As a prequel to HBO’s THE SOPRANOS, fans are used to seeing these characters on the small screen.
Those familiar with The Quorum know that we sort all films into one of seven groups. One of the smaller groups is “Known IP.” As we note on the site, films in this group fall into two subgroups:
1. Original films based on well-known IP (IN THE HEIGHTS, CLIFFORD THE BIG RED DOG).
2. Sequels, prequels, remakes, or re-imaginations of previous films that are either evergreen in that they are brought back to theaters for different generations (CINDERELLA), feature a new cast (GHOSTBUSTERS: AFTERLIFE), or have been away from theaters for at least ten years (WEST SIDE STORY).
The great thing about this group is that it can be a complete mixed bad. For example, in the next few weeks, we will get one movie based on a beloved TV series (THE MANY SAINTS OF NEWARK) and one based on a Broadway musical (DEAR EVAN HANSEN). Speaking of musicals, the last high-profile film from this group to hit theaters was IN THE HEIGHTS. That film opened to $11.5M back in June.
As you may remember, HEIGHTS was a day-and-date release on HBO Max. The same is true for NEWARK. EVAN, on the other hand, will get an exclusive theatrical release.
In the case of NEWARK, a hybrid release may work to its advantage. Making a film based on a TV show is always risky since you don’t always know if audiences will follow characters from the small screen to the big screen. It certainly worked for SEX AND THE CITY — also from HBO — and more recently DOWNTON ABBEY. But every now and again, you get a BAYWATCH or a CHIPS that doesn’t translate at the box office.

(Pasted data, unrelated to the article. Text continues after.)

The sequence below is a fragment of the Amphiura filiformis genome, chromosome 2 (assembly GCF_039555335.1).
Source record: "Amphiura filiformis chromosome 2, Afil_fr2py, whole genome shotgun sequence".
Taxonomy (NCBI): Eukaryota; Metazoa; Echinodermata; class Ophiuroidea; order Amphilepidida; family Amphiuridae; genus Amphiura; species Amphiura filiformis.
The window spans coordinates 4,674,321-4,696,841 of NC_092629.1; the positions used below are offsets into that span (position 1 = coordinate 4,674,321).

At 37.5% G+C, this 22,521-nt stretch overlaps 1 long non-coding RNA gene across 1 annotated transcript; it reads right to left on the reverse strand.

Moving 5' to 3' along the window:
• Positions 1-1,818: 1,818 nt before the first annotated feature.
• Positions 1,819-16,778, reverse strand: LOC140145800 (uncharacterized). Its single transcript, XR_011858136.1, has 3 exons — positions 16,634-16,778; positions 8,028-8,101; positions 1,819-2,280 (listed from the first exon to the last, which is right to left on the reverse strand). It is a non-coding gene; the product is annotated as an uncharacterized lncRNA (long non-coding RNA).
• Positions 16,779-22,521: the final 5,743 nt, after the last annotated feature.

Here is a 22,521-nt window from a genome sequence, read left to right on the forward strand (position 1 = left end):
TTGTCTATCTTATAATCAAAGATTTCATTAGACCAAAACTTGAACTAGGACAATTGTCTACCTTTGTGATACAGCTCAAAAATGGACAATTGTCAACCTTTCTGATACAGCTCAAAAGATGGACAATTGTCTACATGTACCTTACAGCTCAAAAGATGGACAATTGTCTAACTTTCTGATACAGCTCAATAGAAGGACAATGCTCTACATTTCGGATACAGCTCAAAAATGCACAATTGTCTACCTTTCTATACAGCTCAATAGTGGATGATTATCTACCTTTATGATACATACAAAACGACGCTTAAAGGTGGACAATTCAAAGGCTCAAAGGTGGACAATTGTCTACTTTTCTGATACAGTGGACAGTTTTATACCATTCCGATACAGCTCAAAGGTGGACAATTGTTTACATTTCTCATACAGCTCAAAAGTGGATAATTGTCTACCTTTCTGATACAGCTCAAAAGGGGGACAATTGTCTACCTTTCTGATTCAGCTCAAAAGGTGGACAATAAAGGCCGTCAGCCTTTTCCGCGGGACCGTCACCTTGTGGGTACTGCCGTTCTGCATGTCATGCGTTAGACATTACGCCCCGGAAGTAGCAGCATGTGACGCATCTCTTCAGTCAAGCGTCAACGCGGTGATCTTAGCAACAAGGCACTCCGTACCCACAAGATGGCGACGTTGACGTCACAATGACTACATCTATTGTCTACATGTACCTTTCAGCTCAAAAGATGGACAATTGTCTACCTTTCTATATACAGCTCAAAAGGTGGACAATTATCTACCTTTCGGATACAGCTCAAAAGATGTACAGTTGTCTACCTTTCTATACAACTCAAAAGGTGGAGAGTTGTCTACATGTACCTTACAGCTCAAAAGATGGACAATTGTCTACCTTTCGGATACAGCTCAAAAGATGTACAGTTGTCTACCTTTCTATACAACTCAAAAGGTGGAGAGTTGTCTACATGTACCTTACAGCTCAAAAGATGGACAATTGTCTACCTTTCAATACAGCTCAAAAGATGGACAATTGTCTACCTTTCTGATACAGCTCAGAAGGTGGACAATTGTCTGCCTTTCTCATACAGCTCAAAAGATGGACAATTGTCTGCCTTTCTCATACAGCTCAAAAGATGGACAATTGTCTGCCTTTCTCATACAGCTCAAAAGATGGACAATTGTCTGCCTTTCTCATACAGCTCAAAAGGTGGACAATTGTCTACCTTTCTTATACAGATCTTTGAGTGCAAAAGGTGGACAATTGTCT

When it comes to NEWARK, that question almost becomes mute. The hybrid release serves those that want to see it on the big screen and those that love the characters but don’t feel the need to see them in a theater.
The data suggests that EVAN may be at a disadvantage with a theatrical-only release. As you can see below, a clear majority of people would prefer to watch NEWARK (#42) and HANSEN (#53) and home. That’s not unusual. Only a handful of films have a score above 50 for theatrical viewing, but in this case, the split between home and theater is vast.
With just a few weeks to go before release, how do these two films look? The chart below shows that awareness over time for EVAN (light yellow) and NEWARK (brown) against HEIGHTS (dark yellow). HEIGHTS saw big gains in awareness in the final few weeks before peaking at 39 when it opened.
At the moment, EVAN is starting to see noticeable gains. Awareness is on the rise at 26. NEWARK, on the other hand, is stuck in the low 20’s. What remains to be seen is if either one of these will see the same 11th hour pop in awareness like HEIGHTS. If they don’t, they may have trouble matching the already soft $11.5M opening for HEIGHTS. Of course, if that turns out to be the case, EVAN will likely be at a disadvantage for not having the home streaming to prop up the returns.